Its pretty Victorian and Edwardian style houses on winding, tree-lined streets, upscale shops and fine restaurants, abundance of greenery, low crime rate, and close proximity to downtown business and entertainment districts make Summerhill one of the most appealing neighbourhoods in Toronto, while the turnover in its real estate stock is quite low. Summerhill residents enjoy a wide range of private and public schools for their children and the Rosehill Reservoir Park for their recreational actvities. The Summerhill subway station, is within walking distance to any home in the area, and the Yonge Street corridor is easily accessible by car.
Photo by Loozrboy
Summerhill stretches from David A. Balfour Park in the east to Avenue Road in the West. Farnham Avenue serves as the northern boundary, while the Canadian Pacific Railway tracks serve as the southern limit.
In the middle of the 19th century, Charles Thompson, the ‘transportation baron,’ owned a two-hundred-acre estate, stretching from present-day Yonge Street to Mt. Pleasant Road. On the crest of the hill, where the houses on Summerhill Gardens are located today, stood his stunning Regency cottage, the Summer Hill House. This is how the neighbourhod got its name. The Summer Hill Coach House is still standing today, at the rear of 36 Summerhill Gardens, with its outstanding slate roof, which is visible from the south end of the Rosehill Reservoir.
Thompson had also established the ‘Summer Hill Spring Park and Pleasure Grounds,’ an amusement park that featured rides, games, swimming, and a popular dance pavilion that was located inside the Summer Hill house. Summer Hill estate was subdivided in the 1860s by Thompson’s heirs. From the 1880s, Summerhill’s development revolved around the North Toronto Railway station, which later, in the 1920s, became the main station of the Canadian Pacific Railway. It was established on Yonge Street near Summerhill and offered work to many of the neighbourhood’s first residents. As a result, when the station closed in 1931, Summerhill underwent a period of decline. The station now serves as the neighbourhood liquor store. Its grand clock tower is its distinctive feature.
North Toronto station by Loozrboy
- The old railway station, along with the still-operational Canadian Pacific railway bridge, is a landmark of the neighbourhood. As part of the provincial government’s MoveOntario 2020 program, plans are currently being made to return the building to its original use as a train station, serving the planned GO Transit Midtown line.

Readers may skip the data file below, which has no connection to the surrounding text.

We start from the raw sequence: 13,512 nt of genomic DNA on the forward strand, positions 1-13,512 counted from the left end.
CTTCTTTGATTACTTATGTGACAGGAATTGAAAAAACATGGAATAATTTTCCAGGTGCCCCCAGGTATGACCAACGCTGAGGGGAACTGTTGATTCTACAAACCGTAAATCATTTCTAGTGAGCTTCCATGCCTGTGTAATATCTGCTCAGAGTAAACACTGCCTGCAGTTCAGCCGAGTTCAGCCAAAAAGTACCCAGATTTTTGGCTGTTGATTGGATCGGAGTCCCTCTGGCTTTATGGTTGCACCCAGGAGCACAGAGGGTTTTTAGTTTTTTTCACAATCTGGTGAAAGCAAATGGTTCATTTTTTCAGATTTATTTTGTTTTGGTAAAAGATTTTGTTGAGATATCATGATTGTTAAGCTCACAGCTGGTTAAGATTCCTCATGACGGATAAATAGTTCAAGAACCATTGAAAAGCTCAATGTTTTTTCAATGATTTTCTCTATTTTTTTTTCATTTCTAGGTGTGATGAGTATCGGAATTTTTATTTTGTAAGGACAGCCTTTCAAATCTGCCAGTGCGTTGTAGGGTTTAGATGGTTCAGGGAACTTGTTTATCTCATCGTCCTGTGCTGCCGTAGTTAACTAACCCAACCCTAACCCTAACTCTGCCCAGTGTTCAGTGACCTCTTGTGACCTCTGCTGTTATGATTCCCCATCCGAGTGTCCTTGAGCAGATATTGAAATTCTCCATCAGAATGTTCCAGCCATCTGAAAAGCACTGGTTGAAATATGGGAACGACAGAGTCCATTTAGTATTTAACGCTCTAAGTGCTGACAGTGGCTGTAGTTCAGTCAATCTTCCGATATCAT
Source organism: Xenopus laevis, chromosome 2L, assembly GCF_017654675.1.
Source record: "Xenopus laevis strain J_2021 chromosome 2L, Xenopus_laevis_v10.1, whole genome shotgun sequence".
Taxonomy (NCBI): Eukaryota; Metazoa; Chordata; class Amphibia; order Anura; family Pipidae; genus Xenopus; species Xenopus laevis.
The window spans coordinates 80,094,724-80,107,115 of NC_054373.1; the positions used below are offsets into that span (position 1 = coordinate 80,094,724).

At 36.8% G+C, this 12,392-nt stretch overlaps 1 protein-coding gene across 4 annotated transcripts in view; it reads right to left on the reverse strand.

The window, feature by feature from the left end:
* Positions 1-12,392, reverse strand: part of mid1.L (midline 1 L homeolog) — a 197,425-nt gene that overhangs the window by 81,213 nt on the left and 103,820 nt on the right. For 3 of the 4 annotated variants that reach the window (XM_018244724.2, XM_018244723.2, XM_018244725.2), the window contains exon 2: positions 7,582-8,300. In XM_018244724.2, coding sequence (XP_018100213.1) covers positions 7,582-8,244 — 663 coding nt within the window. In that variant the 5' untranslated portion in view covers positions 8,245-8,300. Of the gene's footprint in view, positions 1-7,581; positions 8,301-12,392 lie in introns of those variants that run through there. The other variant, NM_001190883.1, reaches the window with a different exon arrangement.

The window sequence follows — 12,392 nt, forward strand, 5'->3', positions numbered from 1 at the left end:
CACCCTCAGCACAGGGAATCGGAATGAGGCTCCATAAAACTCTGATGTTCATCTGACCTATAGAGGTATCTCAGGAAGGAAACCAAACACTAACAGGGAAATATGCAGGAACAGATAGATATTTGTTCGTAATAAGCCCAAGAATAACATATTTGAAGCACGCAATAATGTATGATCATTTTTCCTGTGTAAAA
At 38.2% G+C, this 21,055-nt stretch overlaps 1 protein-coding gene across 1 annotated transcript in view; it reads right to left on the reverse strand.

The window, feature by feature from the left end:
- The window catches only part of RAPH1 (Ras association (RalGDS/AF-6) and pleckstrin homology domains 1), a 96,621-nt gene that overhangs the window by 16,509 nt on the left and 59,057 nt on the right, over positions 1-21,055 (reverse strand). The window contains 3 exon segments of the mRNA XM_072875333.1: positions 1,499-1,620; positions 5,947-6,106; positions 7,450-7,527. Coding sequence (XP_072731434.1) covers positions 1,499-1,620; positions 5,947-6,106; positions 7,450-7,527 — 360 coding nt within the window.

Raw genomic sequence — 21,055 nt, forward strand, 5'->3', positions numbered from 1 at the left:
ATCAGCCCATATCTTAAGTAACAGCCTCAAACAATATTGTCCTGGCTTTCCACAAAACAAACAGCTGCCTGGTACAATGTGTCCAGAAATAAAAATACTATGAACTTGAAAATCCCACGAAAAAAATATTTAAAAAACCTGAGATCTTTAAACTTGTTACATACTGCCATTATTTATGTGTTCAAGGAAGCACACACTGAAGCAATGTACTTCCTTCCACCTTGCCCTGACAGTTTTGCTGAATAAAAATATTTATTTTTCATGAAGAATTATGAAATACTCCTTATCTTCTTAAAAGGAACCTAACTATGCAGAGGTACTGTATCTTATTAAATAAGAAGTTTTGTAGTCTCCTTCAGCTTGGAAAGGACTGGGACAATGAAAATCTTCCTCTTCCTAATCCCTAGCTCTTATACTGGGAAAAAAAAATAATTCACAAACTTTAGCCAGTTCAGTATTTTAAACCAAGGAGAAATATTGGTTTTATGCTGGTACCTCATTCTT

Homes, Architecture & Real Estate
Strolling in the neighbourhood, you will marvel at the beautiful, history-laden exteriors of its predominately brick-constructed, semi-detached and detached Edwardian and Victorian houses, built between 1880 and 1915. The properties usually have stunning interior design themes, but they often lack space for parking. Permit street parking is available from the city for a nominal annual fee. In Summerhill, there is also a large number of modern townhouses, and a handful of low-rise luxury condominium apartment buildings, built mostly in the 1980s and 1990s.
Who Is Your Neighbour?
According to statistics, your neighbours are most likely English, Irish, or Canadian of around 35 years old, married with two kids and owning their own home (94%). Their pet is a dog (31%) and their favourite leisure activity is aerobic exercise.
Parks & Green Spaces
- Rosehill Reservoir Park, on Pleasant Boulevard, is one of Toronto’s prettiest parks, with access from Summerhill Gardens. Take your dog or get on your bike and enjoy the surfaced path that wraps around the park. The north-east corner of this path leads to the David A. Balfour Park. If you have kids, take them to the lovely top tier of the park, where they will enjoy the large children’s playground and the wading pool. This part of the park is also decorated with a water fountain, a reflecting pool, and a waterfall.
- David Balfour Park is next to the Rosehill Reservoir Park is the David Balfour Park and named for anti-communist Toronto city councillor and member of the Board of Control, David A. Balfour. This park of diverse beauty runs from the southern tip of Mount Pleasant Cemetery to Mount Pleasant Road, just north of Roxborough Avenue. Hike away from city life through the wilderness of the Vale of Avoca Ravine or take the flat path on the east side if you don’t feel up to a challenging route.
Creek by Loozrboy
- Lionel Conacher Park. Situated off Birch Avenue is a memorial to Lionel Conacher, who was Canada’s preeminent athlete in the first half of the twentieth century. Conacher grew up in the Summerhill neighbourhood, played on two Toronto Maple Leaf Stanley Cup teams, and served in the Ontario Legislature as well as the House of Commons.
Recreation & Culture